As recruiting coordinator at Cornell Garland helped the Big Red land two top-five recruiting classes. He knows that bringing in the right people to commit to the program and buy into what Garland is trying to do is the key to long-term success at Virginia . That’s the model he followed while at Cornell, and the model he will pattern himself after at Virginia , where he will benefit from a strong nucleus of young assistant coaches, including Scott Moore, Pat Degain and Josh Walker.

“His background at Cornell, having to deal with financial aid, alumni fund raising and strict admissions standards gives him an incredible advantage over his competition,” says Koll. “Coaches who have not worked in an Ivy League setting have no clue how many hurdles our league puts in front of us. Steve knows that if we are able to succeed at Cornell there is no reason he can not have the same success at UVA. He has already made enormous changes in the UVA recruiting model and we are just beginning to see the results.”

Garland admits, he’s going to carbon copy what he did at Cornell.

“The system is very simple, recruit hard and bring in the right type of student-athlete,” he said. “I tell people this all the time – our big run up at Cornell all started with one recruiting class – one group of kids that were willing to do the right things, to do all the things it takes to succeed – not just in wrestling but academically and eventually in life. It snowballed quickly. The next thing I knew, every year we had a top ten recruiting class. It can happen that fast. I truly believe it can happen quickly here as well.”

Garland says the way to build a successful program is by creating the right culture in the room, getting all the wrestlers to believe in you as a coach, in the system and in the short and long-term goals of the individual and the program.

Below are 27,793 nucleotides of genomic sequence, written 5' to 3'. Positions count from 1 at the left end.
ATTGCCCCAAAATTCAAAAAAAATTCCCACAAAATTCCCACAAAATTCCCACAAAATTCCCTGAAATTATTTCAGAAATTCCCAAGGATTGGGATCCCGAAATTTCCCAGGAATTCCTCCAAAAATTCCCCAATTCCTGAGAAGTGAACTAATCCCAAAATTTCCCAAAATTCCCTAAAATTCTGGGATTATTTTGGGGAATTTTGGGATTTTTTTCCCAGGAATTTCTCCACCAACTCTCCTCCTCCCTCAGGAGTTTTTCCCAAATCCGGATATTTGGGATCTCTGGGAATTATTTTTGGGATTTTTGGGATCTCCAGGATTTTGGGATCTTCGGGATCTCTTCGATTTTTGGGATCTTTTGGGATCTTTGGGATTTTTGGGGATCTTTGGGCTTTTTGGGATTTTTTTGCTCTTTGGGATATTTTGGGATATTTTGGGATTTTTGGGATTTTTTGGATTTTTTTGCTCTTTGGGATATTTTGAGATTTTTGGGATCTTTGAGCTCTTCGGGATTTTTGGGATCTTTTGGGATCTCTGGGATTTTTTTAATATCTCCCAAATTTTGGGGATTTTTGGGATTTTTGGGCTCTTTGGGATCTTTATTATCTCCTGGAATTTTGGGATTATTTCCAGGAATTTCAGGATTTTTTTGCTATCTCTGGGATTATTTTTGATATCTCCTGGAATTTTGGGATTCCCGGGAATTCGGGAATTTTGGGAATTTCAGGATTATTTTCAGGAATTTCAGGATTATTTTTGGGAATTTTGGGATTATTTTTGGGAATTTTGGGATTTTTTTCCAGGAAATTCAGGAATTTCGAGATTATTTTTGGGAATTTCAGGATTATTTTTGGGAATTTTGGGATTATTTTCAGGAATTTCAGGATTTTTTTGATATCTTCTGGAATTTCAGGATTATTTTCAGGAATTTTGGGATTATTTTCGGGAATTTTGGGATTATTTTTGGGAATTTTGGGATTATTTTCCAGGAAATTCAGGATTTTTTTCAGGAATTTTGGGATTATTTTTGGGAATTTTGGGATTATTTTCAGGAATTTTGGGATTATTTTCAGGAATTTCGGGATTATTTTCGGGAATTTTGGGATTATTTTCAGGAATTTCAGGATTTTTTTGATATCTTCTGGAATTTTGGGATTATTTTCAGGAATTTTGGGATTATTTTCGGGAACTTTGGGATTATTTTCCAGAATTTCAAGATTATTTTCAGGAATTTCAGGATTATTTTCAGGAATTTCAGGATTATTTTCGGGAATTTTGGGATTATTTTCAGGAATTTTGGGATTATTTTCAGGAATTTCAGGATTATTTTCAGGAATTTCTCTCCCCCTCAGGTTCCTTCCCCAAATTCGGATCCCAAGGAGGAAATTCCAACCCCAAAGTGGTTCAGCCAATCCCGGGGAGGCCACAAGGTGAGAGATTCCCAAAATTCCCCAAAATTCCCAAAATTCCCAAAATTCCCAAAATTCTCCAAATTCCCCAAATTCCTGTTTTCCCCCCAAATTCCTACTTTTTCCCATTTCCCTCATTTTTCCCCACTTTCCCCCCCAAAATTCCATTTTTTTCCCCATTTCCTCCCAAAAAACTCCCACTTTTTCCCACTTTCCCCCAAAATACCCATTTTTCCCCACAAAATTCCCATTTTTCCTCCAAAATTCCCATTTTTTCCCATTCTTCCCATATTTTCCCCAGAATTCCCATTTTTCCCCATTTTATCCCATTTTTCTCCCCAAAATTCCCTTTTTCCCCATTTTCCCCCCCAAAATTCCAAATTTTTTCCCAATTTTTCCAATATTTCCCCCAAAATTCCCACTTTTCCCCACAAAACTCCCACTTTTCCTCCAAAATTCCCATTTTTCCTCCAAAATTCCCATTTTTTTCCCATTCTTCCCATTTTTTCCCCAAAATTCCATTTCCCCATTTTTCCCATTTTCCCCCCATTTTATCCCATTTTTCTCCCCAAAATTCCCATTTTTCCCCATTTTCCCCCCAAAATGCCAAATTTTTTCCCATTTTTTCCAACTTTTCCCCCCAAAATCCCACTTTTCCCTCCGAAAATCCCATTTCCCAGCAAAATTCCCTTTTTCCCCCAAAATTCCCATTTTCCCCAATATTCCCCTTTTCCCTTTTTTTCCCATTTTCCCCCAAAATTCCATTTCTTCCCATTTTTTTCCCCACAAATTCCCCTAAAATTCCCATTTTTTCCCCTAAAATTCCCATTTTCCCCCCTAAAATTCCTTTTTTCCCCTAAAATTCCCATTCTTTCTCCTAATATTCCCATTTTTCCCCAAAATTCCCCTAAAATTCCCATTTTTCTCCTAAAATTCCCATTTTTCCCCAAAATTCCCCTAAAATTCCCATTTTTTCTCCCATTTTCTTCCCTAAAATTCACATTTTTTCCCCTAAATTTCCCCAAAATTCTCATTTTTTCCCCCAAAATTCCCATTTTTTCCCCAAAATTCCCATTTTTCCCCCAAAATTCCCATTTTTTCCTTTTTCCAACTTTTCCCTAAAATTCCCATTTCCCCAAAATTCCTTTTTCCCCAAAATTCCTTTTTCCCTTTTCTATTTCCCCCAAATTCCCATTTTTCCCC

“When my guys look over in the corner they truly believe I am giving it everything I’ve got,” says Garland . “They believe in me and that goes a long way. Its why I do what I do. I love that look, when you connect with one of your kids in the middle of a tough match. Those moments are priceless.”

Garland takes over a Virginia team that went 12-5 last season, including 4-1 in the ACC, where they tied Maryland for first place during the dual meet season. The Cavaliers then finished third at the ACC tournament but did not qualify anyone for the NCAA tournament.

Looking to the future, Garland has a number of factors working in his favor that will help the Cavaliers start to make an impact on the national scene on a yearly basis. With a solid nucleus of young wrestlers like 125-pounder Ross Gitomer (second in high school nationals and junior nationals freestyle, Garland says he’s possibly the hardest worker on the team); 133-pounder Eric Albright (ACC freshman of the year last year won 29 matches) and 189-pounder Rocco Caponi (redshirted last year, NCAA qualifier as a frosh), he has some talent to work with. But the key Garland says, is getting the recruits he wants to come visit the Charlottesville campus and to have the chance to tell them about a university and wrestling program that: